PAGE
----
Wearable tech market set to double to $54 billion by 2023, report says

pharmafile | November 13, 2019 | News story | Research and Development, Sales and Marketing pahrma, wearble technology 

A new report from GlobalData has revealed that the market for wearable technology in healthcare is expected to more than double in value over the next few years, reaching a projected $54 billion by 2023.

This latest estimation is a considerable boost in a short space of time, rocketing up from the $23 billion the space was worth in 2018, representing a compound annual growth rate of 19%.

The report, ‘Wearable Technology in healthcare – Thematic research’, revealed that wearable technology is increasingly becoming an area of priority and investment for healthcare stakeholders.

Among its findings, the report noted that, as of 2018, 60% of the wearables market was accounted for by smartwatches, singling out factors such as seamless body integration, health and fitness information accessibility, and modular aesthetics as key drivers of growth in this regard. It also anticipates that by the end of 2019, 10% of the adult population in the US will have adopted smartwatch technology, again pointing to the improved maturation of the tech as a key factor, while the increasing prevalence of purpose-built silicon for the manufacture of such devices is also expected to be a core driver.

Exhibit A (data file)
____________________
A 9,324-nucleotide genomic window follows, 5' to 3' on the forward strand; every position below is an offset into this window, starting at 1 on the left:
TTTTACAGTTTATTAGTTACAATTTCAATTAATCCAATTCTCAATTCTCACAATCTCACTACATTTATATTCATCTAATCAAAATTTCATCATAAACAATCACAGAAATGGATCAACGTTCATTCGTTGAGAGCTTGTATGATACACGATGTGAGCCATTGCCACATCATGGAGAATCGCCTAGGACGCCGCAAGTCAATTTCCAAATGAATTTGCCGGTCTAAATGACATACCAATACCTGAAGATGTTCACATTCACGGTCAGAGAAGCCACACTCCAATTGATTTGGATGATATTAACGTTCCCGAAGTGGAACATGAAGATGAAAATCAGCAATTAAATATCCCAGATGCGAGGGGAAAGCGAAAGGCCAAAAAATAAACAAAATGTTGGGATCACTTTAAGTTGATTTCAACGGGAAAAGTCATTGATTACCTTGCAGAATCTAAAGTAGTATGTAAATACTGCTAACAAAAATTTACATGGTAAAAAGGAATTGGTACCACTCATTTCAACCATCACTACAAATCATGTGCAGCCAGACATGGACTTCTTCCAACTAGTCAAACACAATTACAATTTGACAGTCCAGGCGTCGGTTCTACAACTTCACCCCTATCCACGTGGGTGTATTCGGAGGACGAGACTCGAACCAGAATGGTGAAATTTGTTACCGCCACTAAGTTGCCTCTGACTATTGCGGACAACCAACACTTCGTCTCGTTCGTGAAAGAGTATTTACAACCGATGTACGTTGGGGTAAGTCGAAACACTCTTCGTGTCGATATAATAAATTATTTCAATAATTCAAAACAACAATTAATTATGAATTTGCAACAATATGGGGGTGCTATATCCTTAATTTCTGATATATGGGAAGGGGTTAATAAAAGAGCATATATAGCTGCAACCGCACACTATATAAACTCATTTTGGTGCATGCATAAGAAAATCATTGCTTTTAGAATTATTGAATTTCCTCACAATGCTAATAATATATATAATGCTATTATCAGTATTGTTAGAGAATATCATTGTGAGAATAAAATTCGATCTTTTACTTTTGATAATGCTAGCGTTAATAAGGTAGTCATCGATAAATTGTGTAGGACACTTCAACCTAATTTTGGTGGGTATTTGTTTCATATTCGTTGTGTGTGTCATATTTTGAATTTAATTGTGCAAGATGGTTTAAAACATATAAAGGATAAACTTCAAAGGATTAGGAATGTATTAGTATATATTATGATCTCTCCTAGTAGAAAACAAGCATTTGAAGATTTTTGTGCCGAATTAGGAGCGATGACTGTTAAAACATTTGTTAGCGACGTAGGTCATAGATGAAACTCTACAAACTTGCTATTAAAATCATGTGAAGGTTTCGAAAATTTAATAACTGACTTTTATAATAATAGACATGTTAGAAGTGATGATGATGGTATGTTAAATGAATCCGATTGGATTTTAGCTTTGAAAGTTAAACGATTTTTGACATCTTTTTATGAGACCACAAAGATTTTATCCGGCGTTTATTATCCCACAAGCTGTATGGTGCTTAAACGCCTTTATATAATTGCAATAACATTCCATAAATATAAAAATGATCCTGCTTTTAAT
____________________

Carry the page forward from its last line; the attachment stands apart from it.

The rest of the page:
To illustrate this point, the report highlights that 79% of Fitbit’s revenue was generated through smartwatch sales in the fourth quarter of 2018; this figure stood at 44% over the full year – an increase of 8% the previous year.

While the dominance of smartwatches in the market is clear, the report also pointed to the growing contributions of eyewear tech, particularly virtual and augmented reality tools, with the utility of Google Glass in healthcare education being given as an example.

Hearables, or earwear, have also seen a surge in prevalence over the past few years, providing potential benefit in a range of areas including heart rate and sleep monitoring, step and calorie tracking and even brain wave analysis, an integration with personal assistants such as Siri, Alexa and Google Assistant push these benefits even further. While still in the early phases of development, the rapid adoption of hearable tech makes this a key area in the coming years.

Matt Fellows

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